Financial planner has been in Mississippi for more than two decades now
In his 1997 bestseller “Don’t Sweat the Small Stuff and It’s All Small Stuff,” Richard Carlson helped readers get a perspective on life and what’s really important. In somewhat juxtaposition to that line of thinking is that idea that we should always pay attention to the details. Former Secretary of State Colin Powell is quoted as saying, “Never neglect details. When everyone’s mind is dulled or distracted the leader must be doubly vigilant.”
In business, the difference in success or failure can certainly be in the details. Small incorrect details in a computer code can cause major problems. A tiny irregularity in manufacturing can sometimes lead to disastrous results. Think about the last time you reviewed a resume with typos. What conclusions did you draw about that person? What about an employee who is habitually late or makes errors in customer service?
Todd Tauzin has become a very successful financial planner and business person by paying attention to the details. For the last two years, he has been one of the top 20 agents in the country for The Northwestern Mutual Life Insurance Company, Milwaukee, Wis. (out of 7,000 financial representatives). Financial advisory is a very competitive industry, and there are many good financial advisors in Mississippi, so I recently visited with Tauzin to learn more about how he achieved this level of business success. A native of Bossier City, La., Tauzin graduated from Northeast Louisina University in Monroe. He took a job right out of college with Northwestern Mutual in Dallas. He moved his practice to Jackson in 1992, and has practiced with The Spinks Group (Northwestern Mutual office) since his move.
One of the first things that struck me about Tauzin’s practice is the level of detail that he knows about his own business. He has been in the financial industry for more than 22 years, and for the entire time he has carefully tracked information about his business. As most time management consultants would tell us to do, Tauzin faithfully plans his time. According to Tauzin, “at the end of each day, I have my posting and planning time where I review and record what happened that day and plan for the next day.” He also tracks such details as appointments made, appointments kept, referrals, and client interviews. It takes tremendous discipline to keep these kinds of records over the long term, but there are obvious rewards. Twenty two years of tracking this data allows him to analyze trends and better prepare for the future. As Tauzin aptly noted, “it is hard to determine where you are going if you don’t know where you have been.”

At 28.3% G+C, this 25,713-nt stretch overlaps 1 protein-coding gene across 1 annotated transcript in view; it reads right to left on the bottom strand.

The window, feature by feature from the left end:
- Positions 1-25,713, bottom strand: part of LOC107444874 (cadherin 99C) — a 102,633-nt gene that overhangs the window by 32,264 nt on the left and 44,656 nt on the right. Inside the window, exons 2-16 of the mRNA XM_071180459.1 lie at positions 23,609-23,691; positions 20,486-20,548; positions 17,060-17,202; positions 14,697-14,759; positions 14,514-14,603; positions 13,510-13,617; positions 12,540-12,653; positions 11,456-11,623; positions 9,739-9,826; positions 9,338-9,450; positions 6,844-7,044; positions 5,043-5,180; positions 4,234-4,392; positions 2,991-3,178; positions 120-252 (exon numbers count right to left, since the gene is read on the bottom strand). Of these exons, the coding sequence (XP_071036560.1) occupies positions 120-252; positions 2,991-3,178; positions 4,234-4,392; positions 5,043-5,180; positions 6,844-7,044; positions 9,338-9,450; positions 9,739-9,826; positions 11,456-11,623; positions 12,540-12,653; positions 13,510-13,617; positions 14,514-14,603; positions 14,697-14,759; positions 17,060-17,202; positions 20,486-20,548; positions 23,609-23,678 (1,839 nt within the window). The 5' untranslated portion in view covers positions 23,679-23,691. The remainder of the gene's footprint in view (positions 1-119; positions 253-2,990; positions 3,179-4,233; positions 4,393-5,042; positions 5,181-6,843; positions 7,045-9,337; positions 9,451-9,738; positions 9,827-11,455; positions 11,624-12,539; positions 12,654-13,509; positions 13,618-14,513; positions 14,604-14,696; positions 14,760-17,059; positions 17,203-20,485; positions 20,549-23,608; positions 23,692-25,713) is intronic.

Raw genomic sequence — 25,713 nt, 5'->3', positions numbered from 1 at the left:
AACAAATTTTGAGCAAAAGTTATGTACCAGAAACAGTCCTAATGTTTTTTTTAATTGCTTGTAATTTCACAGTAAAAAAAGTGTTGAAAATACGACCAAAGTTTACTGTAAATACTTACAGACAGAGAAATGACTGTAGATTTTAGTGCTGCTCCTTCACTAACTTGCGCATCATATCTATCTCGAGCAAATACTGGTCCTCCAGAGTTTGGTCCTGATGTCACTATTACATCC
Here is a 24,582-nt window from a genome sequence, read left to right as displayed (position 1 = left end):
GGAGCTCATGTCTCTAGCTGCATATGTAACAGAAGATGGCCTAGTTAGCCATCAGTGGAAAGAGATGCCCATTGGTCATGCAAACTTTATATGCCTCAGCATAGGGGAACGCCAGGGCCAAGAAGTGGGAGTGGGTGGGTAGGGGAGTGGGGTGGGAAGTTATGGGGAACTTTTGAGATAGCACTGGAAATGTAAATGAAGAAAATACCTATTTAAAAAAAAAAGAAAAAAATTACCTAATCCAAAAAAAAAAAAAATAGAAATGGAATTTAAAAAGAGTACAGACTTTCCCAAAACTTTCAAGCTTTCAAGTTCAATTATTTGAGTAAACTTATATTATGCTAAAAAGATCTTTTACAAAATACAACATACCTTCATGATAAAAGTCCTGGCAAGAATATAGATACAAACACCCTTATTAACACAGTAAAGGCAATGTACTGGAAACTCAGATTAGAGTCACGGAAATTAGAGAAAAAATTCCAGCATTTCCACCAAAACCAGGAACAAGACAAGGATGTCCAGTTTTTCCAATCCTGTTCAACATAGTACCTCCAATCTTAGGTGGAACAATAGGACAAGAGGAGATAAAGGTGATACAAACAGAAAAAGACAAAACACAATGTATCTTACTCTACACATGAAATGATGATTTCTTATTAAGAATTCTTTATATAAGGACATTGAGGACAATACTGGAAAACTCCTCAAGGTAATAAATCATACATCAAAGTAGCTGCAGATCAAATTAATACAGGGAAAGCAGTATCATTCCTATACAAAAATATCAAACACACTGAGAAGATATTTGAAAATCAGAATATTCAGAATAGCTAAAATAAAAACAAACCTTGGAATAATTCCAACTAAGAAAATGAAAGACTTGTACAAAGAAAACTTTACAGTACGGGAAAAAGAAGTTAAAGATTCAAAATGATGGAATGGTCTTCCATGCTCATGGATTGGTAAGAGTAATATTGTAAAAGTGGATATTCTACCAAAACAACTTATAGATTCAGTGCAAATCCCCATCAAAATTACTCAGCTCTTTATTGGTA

Tauzin bring this emphasis on detail into his client service model. His team focuses on follow through and delivering on their promises — big or small. Tauzin described the lessons he learned as a waiter in college including the value of being on time, following through, and common courtesy. We tend to overcomplicate things sometimes, and it is a good reminder that the basics in life really do matter. Tauzin emphasized that it takes a team effort to execute on these details, and he has had a loyal staff for many years. He also emphasized that he has found encouragement from mentors over the years. He also has a conference call twice a month with several professional colleagues in the industry from around the country to “sharpen the saw” and to encourage one another. Tauzin also acknowledged that “we can all get discouraged sometimes in business.” He recommends focusing on the “pull throughs” that help you get through the difficult times. These “pull throughs” are your unique motivators to propel you through adversity.
While I agree that we can stress ourselves out focusing on inconsequential things, I do think Tauzin’s story helps see the value in focuses on the details that are truly important to our business and life. I can say that I wish I had the level of detail on my business that Tauzin has tracked over the years, but I am motivated to stop and better consider the details that really count and how to measure and improve on them.